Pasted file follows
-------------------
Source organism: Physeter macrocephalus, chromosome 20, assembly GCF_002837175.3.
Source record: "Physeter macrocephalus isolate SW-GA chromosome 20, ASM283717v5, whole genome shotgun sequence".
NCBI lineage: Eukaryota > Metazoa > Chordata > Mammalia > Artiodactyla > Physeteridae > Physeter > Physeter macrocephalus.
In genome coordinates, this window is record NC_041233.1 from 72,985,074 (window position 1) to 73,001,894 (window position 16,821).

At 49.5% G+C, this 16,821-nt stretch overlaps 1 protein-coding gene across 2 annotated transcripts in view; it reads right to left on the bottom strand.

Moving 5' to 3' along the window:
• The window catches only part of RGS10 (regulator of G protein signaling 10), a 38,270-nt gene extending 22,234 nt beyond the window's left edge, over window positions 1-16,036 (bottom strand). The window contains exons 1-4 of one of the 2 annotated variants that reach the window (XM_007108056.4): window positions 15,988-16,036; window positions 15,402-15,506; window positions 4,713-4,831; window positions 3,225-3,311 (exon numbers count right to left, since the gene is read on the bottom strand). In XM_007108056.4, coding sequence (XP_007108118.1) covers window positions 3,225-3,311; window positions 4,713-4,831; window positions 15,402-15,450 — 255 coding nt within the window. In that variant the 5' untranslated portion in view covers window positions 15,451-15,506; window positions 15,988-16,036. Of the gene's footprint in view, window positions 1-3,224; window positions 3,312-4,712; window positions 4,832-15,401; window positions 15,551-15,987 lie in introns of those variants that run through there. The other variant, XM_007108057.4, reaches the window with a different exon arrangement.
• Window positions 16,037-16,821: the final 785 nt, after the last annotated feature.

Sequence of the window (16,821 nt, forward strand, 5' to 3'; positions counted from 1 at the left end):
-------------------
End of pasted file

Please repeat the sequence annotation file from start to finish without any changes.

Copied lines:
Source organism: Physeter macrocephalus, chromosome 20, assembly GCF_002837175.3.
Source record: "Physeter macrocephalus isolate SW-GA chromosome 20, ASM283717v5, whole genome shotgun sequence".
NCBI lineage: Eukaryota > Metazoa > Chordata > Mammalia > Artiodactyla > Physeteridae > Physeter > Physeter macrocephalus.
In genome coordinates, this window is record NC_041233.1 from 72,985,074 (window position 1) to 73,001,894 (window position 16,821).

At 49.5% G+C, this 16,821-nt stretch overlaps 1 protein-coding gene across 2 annotated transcripts in view; it reads right to left on the bottom strand.

Moving 5' to 3' along the window:
• The window catches only part of RGS10 (regulator of G protein signaling 10), a 38,270-nt gene extending 22,234 nt beyond the window's left edge, over window positions 1-16,036 (bottom strand). The window contains exons 1-4 of one of the 2 annotated variants that reach the window (XM_007108056.4): window positions 15,988-16,036; window positions 15,402-15,506; window positions 4,713-4,831; window positions 3,225-3,311 (exon numbers count right to left, since the gene is read on the bottom strand). In XM_007108056.4, coding sequence (XP_007108118.1) covers window positions 3,225-3,311; window positions 4,713-4,831; window positions 15,402-15,450 — 255 coding nt within the window. In that variant the 5' untranslated portion in view covers window positions 15,451-15,506; window positions 15,988-16,036. Of the gene's footprint in view, window positions 1-3,224; window positions 3,312-4,712; window positions 4,832-15,401; window positions 15,551-15,987 lie in introns of those variants that run through there. The other variant, XM_007108057.4, reaches the window with a different exon arrangement.
• Window positions 16,037-16,821: the final 785 nt, after the last annotated feature.

Sequence of the window (16,821 nt, forward strand, 5' to 3'; positions counted from 1 at the left end):